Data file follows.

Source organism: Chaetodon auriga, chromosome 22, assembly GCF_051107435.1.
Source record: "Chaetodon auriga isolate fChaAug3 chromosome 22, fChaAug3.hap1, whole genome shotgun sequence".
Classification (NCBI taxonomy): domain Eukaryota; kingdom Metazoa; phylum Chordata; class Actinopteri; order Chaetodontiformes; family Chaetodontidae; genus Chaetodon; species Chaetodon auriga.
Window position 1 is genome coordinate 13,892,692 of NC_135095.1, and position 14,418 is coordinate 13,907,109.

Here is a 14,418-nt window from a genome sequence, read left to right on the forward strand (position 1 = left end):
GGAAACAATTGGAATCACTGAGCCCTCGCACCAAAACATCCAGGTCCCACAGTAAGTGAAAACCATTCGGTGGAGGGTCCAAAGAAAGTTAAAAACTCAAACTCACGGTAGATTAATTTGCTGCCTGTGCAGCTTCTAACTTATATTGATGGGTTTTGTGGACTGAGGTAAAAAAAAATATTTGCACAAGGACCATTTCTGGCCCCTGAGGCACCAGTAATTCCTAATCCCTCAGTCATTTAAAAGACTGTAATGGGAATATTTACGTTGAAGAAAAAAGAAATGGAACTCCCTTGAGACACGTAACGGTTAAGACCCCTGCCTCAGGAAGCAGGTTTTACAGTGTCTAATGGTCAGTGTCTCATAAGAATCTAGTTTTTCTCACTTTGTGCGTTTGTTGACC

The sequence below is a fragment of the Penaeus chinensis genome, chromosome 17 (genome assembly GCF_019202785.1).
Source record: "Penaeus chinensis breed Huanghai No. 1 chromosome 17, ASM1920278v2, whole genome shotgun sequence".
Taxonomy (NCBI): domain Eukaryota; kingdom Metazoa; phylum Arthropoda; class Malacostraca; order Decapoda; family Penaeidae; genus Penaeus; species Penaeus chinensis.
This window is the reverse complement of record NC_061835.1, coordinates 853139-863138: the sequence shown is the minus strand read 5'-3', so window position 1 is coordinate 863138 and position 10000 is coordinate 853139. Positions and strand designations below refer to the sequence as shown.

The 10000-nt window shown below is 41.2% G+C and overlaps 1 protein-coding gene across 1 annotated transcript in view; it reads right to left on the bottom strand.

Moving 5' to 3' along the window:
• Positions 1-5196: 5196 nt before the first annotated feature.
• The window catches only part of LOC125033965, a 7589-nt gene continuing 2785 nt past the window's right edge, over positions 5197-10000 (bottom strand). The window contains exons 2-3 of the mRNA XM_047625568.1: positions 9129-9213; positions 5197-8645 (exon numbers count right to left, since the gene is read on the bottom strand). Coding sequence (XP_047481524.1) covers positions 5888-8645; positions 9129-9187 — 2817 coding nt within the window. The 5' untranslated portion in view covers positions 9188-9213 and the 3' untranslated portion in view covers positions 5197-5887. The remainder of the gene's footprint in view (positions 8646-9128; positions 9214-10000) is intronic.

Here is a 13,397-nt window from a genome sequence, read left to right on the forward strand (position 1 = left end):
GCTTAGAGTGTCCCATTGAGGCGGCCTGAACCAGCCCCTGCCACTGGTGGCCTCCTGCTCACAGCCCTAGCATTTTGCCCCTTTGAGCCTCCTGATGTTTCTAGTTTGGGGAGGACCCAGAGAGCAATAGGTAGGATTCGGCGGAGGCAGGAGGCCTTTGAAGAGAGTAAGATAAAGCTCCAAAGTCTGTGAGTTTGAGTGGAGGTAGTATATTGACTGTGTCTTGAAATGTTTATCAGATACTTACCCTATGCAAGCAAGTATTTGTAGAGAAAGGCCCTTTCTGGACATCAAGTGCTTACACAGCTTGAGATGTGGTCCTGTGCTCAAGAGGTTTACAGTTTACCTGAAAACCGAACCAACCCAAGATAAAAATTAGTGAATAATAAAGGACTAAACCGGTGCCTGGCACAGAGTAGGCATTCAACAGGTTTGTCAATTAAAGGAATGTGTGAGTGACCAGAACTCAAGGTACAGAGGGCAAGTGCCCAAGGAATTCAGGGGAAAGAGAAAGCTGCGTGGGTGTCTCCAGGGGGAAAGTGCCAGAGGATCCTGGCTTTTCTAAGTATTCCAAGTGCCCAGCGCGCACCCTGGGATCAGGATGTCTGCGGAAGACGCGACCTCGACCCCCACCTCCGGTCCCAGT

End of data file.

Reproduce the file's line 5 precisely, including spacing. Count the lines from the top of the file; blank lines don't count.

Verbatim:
Here is a 14,418-nt window from a genome sequence, read left to right on the forward strand (position 1 = left end):